The design for Tagh Behesht, located in Mash-had, Iran, is a marriage between culture, history and the modern needs of the citizens. The multi-use commercial space is a combination of tiered gardens, offices and a plan for the future, with the potential to become a regional hub.
RVAD Architecture Studio started the project by evaluating the immemorial connection between Iran and the bazaars prevalent in the area from the first days of human presence. Since the structure of bazaars is central to the history and culture of the people, elements were pulled from well-known examples such as Sar-Shoor, Farsh and Reza.
The most notable characteristic reflecting these bazaars is the porch-like entrance hall that invites visitors inside. Arches throughout the space are another architectural element borrowed from the bazaar’s landscape, contributing to the natural light in the building. Spaced out between the levels of the offices are dedicated gardens, with plants and trees to filter air and offer a connection with nature.
The Kang village, also in the Mash-had area, was evaluated for its historical significance and dominant features. Its staircase structure provides an essential mode of transport within the mountain village. Also inspired by this region is the layered garden design at Tagh Behesht, which mirrors the look of houses tiered along the mountain slopes.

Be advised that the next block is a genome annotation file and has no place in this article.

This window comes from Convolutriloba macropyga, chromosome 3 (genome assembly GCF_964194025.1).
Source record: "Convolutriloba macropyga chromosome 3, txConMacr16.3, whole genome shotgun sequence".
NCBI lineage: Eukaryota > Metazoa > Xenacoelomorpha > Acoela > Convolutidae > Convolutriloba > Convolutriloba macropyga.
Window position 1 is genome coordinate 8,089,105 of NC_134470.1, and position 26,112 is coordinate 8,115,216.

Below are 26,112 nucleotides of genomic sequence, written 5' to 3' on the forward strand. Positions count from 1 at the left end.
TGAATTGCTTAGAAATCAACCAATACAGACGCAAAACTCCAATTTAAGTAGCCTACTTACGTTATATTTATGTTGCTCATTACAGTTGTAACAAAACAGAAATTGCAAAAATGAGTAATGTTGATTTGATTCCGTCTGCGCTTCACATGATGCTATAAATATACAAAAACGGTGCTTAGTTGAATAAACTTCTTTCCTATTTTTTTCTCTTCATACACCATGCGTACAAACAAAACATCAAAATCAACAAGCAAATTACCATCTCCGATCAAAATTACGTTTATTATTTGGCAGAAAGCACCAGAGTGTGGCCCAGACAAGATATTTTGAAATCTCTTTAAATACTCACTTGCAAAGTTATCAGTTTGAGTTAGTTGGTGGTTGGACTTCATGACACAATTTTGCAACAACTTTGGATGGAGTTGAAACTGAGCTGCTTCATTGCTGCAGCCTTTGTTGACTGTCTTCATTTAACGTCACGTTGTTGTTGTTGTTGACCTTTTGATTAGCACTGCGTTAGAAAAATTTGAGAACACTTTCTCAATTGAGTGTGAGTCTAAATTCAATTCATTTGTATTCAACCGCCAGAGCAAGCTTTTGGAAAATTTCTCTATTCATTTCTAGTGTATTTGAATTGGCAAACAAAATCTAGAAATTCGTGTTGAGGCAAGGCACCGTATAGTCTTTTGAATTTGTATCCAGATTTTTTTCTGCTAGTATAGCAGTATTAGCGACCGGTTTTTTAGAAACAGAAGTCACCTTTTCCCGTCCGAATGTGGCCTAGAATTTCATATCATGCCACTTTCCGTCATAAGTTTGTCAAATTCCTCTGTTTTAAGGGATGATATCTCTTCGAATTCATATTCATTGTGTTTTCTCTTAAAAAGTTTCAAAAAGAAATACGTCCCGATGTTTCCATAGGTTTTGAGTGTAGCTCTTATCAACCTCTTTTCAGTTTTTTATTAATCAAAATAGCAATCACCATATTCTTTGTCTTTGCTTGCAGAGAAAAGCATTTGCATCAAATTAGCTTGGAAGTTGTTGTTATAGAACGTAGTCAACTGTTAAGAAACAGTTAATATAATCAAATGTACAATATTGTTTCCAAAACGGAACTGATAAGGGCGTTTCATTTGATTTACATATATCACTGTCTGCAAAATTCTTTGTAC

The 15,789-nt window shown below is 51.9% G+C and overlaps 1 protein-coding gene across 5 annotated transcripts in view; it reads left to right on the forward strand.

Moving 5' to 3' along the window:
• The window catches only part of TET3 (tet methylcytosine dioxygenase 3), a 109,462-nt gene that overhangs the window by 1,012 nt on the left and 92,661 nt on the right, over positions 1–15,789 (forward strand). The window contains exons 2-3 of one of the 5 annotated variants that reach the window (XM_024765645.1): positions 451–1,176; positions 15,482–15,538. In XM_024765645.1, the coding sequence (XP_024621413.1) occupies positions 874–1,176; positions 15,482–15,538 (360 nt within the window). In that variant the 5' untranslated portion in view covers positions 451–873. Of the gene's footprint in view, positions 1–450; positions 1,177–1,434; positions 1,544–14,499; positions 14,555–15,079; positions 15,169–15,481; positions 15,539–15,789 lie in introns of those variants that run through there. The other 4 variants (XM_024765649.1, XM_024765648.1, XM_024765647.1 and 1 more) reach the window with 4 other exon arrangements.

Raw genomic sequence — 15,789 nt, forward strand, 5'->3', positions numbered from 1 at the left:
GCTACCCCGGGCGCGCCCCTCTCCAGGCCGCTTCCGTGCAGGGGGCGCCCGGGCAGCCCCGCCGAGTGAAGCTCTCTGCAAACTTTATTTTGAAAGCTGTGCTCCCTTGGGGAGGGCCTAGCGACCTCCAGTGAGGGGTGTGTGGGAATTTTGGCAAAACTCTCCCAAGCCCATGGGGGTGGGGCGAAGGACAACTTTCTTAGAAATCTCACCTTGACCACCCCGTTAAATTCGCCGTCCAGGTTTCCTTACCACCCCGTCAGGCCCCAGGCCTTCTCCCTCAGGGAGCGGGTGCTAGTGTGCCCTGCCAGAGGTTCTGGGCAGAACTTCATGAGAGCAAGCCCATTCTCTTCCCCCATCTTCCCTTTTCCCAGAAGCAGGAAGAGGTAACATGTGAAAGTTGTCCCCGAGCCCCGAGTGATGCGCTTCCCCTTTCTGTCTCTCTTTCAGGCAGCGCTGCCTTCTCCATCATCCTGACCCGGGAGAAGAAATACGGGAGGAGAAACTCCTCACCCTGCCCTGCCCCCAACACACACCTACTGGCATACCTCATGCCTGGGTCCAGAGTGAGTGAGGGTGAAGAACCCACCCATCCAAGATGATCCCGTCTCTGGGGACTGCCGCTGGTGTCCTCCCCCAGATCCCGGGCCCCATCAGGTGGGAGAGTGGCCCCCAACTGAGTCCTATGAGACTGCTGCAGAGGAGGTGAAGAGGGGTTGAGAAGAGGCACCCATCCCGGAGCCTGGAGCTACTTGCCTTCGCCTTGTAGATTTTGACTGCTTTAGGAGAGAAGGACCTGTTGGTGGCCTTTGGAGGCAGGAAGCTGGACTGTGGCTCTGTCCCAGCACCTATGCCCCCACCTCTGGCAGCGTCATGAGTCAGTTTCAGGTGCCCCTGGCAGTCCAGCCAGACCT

With a focus on the crucial element of water, the team constructed a small pond on the lower level, which not only adds to the natural elements indoors, but functions to cool air as it enters the building. The entire project aims to provide a flowing and functional public space where citizens can engage with each other and nature. Surrounding the Tagh Behesht location is one of Mash-had’s largest public parks. The region’s Nation Park invites locals and tourists from nearby countries, adding to the location’s appeal.
Considering the location of green spaces during urban planning is not typically part of the process in the region, so it’s notable that this “Commercial Complex” puts it at the heart of the design. Weaving this idea into the fabric of the blueprint, plans include a web of pedestrian bridges and walkways that will also highlight green spaces with plants for the benefit of humans and the environment. Another goal of the design is to encourage urban development centered around foot and bike traffic instead of vehicles.
Images via Hassan Dehghanpour and Hananeh Misaghi